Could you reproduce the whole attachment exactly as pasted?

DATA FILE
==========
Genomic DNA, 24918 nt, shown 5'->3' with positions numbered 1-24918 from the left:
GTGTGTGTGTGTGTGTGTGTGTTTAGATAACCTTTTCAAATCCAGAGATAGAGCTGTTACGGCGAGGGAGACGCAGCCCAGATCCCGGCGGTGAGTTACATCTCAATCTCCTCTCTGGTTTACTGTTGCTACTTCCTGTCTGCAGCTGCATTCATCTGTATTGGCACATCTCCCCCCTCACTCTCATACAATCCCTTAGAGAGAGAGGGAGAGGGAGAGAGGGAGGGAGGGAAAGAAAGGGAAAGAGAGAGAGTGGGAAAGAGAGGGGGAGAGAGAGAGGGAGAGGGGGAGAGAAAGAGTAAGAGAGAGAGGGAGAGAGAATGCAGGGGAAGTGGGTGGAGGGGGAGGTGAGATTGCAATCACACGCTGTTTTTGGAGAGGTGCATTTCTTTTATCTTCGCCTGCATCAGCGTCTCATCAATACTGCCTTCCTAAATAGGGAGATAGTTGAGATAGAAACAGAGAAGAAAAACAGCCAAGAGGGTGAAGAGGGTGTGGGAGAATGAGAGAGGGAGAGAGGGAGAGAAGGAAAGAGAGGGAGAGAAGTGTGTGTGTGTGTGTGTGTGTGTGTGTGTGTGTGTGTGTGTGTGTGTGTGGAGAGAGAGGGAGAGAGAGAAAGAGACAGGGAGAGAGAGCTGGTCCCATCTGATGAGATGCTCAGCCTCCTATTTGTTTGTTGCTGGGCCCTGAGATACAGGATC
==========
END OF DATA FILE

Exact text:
Genomic DNA, 24918 nt, shown 5'->3' with positions numbered 1-24918 from the left:
GTGTGTGTGTGTGTGTGTGTGTTTAGATAACCTTTTCAAATCCAGAGATAGAGCTGTTACGGCGAGGGAGACGCAGCCCAGATCCCGGCGGTGAGTTACATCTCAATCTCCTCTCTGGTTTACTGTTGCTACTTCCTGTCTGCAGCTGCATTCATCTGTATTGGCACATCTCCCCCCTCACTCTCATACAATCCCTTAGAGAGAGAGGGAGAGGGAGAGAGGGAGGGAGGGAAAGAAAGGGAAAGAGAGAGAGTGGGAAAGAGAGGGGGAGAGAGAGAGGGAGAGGGGGAGAGAAAGAGTAAGAGAGAGAGGGAGAGAGAATGCAGGGGAAGTGGGTGGAGGGGGAGGTGAGATTGCAATCACACGCTGTTTTTGGAGAGGTGCATTTCTTTTATCTTCGCCTGCATCAGCGTCTCATCAATACTGCCTTCCTAAATAGGGAGATAGTTGAGATAGAAACAGAGAAGAAAAACAGCCAAGAGGGTGAAGAGGGTGTGGGAGAATGAGAGAGGGAGAGAGGGAGAGAAGGAAAGAGAGGGAGAGAAGTGTGTGTGTGTGTGTGTGTGTGTGTGTGTGTGTGTGTGTGTGTGTGTGTGGAGAGAGAGGGAGAGAGAGAAAGAGACAGGGAGAGAGAGCTGGTCCCATCTGATGAGATGCTCAGCCTCCTATTTGTTTGTTGCTGGGCCCTGAGATACAGGATC